By using theos with the article in the first instance and without the article in the second instance, the Prologue distinguishes between God and the Word while, at the same time, emphasizing their unity.  If those opposing ideas -- individuality and unity -- seem incompatible, consider the relationship between husband and wife. In marriage, two people who retain their individual identities, become, in some sense, one.  (As one wag put it, after the wedding they learn which one.)

"and the Word was God" (v. 1).  This is not traditional Jewish theology of the messiah, whom Jews expect to be like King David -- a great man – a God-empowered man -- but only a man.  The Jews are fiercely monotheistic, and the phrase, "the Word was God," must set their teeth on edge.

John's emphasis on the creative role of the Word counters Gnostic heresy. Gnosticism is dualistic, saying that matter is evil and, therefore, could not be created by God.  Gnostics believe that the OT God of creation is evil and must therefore be different from the NT Father of Jesus, who is good.  John directly counters that line of thought, saying, "All things came into being through him, and without him not one thing came into being. (v. 3)  (Barclay, 19)

Verses 4-5 introduce the themes of life and light shining in the darkness -- important themes in the Gen. 1 creation story -- and important throughout this Gospel.  More than one-quarter of all the references to life in the NT are found in this Gospel, and usually refer to eternal life (Morris, 73) (see 3:15-16, 36; 4:14, 36; 5:21-29, 39-40; 6:47, 51-54, 63, 68; 8:12; 10:1-28; 11:25; 12:25, 50; 14:6; 17:2; 20:31).  The life that Jesus offers is more than mere physical existence -- it is life in relationship with God.

"The light shines in the darkness, and the darkness did not overcome it" (v. 5).  God's first creative act was light (Gen. 1).  The light of creation was the first step in bringing order to the formless void, and the light brought by the Word is the first step toward bringing order into the chaos of our lives.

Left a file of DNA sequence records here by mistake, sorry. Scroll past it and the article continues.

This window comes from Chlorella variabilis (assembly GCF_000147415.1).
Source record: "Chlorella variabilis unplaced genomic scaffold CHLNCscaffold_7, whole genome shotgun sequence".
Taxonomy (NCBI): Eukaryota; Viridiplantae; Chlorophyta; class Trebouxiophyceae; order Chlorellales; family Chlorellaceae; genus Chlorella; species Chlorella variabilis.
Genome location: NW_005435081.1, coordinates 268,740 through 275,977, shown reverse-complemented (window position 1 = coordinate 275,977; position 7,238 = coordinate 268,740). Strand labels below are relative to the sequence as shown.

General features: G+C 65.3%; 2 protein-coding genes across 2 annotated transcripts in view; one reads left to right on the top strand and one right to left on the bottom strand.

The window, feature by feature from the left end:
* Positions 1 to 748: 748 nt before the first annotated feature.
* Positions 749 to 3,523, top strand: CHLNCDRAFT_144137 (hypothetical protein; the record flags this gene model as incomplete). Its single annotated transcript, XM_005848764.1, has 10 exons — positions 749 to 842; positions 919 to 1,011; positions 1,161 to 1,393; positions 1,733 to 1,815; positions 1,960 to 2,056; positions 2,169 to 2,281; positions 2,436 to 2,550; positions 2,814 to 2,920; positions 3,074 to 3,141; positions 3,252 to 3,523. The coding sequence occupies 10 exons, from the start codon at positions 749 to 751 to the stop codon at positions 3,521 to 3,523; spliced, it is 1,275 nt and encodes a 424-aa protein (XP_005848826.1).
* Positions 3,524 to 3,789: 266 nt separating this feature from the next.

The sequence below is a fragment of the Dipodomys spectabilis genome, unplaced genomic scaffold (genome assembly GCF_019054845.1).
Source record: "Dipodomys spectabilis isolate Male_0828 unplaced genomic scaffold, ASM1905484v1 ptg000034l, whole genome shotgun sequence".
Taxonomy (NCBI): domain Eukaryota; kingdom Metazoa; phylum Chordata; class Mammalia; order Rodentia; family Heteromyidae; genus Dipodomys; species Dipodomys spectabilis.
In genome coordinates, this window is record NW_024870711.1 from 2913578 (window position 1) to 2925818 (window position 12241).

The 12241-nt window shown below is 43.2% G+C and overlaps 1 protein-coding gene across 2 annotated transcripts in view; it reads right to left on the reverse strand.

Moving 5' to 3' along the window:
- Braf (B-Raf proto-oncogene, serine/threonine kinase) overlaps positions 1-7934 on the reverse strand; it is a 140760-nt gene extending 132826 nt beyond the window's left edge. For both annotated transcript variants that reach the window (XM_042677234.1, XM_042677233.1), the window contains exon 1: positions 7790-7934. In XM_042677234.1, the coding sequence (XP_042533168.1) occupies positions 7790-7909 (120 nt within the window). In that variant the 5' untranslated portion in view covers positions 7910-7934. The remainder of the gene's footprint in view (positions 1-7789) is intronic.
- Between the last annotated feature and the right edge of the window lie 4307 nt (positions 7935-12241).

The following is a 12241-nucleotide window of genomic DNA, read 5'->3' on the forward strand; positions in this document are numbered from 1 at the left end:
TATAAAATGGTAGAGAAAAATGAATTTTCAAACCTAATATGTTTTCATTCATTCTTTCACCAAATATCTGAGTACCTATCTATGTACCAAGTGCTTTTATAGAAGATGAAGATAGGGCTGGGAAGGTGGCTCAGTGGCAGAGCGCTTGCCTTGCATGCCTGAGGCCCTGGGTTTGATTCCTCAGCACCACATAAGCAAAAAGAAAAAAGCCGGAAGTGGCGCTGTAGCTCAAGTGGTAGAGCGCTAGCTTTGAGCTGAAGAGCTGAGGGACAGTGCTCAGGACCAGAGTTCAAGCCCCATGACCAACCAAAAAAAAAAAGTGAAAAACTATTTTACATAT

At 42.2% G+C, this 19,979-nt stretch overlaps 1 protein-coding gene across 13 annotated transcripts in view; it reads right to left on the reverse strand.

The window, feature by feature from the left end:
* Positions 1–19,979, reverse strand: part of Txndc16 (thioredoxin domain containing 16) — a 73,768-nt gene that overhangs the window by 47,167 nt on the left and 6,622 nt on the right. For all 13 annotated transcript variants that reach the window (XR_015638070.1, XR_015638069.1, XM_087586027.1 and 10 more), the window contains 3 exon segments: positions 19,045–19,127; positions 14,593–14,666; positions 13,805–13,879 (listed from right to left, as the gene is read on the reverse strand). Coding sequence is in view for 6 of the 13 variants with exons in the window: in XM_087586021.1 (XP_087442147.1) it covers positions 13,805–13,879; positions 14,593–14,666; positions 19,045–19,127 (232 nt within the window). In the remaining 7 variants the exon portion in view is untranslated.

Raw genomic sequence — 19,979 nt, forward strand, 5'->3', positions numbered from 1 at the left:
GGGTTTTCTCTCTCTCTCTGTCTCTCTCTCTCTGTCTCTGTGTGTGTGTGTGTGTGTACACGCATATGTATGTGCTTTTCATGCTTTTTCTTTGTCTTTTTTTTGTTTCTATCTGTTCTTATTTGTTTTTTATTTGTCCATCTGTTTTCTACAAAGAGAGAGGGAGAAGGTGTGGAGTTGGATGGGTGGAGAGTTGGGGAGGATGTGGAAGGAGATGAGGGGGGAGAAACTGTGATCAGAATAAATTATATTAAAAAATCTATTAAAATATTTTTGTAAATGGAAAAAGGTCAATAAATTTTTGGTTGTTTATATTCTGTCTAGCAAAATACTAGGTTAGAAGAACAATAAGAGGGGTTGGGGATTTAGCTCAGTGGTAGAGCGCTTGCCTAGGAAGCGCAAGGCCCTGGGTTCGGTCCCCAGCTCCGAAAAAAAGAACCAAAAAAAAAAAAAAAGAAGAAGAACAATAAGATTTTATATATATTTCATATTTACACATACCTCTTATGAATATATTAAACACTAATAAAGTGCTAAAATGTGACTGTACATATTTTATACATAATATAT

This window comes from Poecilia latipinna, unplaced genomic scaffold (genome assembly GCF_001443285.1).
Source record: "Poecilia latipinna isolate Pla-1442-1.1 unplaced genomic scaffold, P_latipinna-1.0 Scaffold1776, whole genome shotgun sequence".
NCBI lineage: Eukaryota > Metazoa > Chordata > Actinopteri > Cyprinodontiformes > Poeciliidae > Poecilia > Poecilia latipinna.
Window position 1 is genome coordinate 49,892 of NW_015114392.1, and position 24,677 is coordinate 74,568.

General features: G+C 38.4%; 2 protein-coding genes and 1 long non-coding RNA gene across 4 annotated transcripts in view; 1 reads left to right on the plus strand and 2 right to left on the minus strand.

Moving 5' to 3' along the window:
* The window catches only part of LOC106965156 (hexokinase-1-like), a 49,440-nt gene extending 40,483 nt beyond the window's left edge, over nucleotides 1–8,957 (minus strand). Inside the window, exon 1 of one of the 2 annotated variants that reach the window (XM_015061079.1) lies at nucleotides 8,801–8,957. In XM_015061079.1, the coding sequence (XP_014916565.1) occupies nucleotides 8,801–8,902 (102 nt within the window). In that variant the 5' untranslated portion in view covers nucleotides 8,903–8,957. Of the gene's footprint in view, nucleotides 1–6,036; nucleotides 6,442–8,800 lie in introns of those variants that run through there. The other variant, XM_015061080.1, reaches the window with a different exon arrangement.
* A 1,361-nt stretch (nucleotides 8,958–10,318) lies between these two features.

"The darkness stands for the state of mind in which mankind fails to welcome the light" (Howard, 466).  The promise is that the darkness did not -- and, by extension, will not -- overcome the light.  "Because, says the NT, this fight is not our fight, but God's; and he is in it with us..  And unless the Almighty fail, goodness cannot be conquered; and must win in the end" (Gossip, 468).

We have seen that even a small light can dispel even a great darkness -- even a tiny candle can drive darkness out of a large room.  "Light and darkness are opposites, but they are not opposites of equal power.  Light is stronger than darkness; darkness cannot prevail against it....  Similarly darkness cannot overcome... those who walk in the light (John 12:35)" (Bruce, 34).


6There was a man sent from God, whose name was John. 7He came as a witness (Greek: eis marturian) to testify (Greek: marturese) to the light, so that all might believe through him. 8He himself was not the light, but he came to testify to the light.

John the Baptist renewed the prophetic tradition after four hundred prophetless years.  Because his ministry was so powerful, some people thought of him as the messiah.  This Gospel makes a number of references to John -- always clearly establishing that he was subordinate to Jesus. He was not the light, but came to bear witness to the light (vv. 7-8).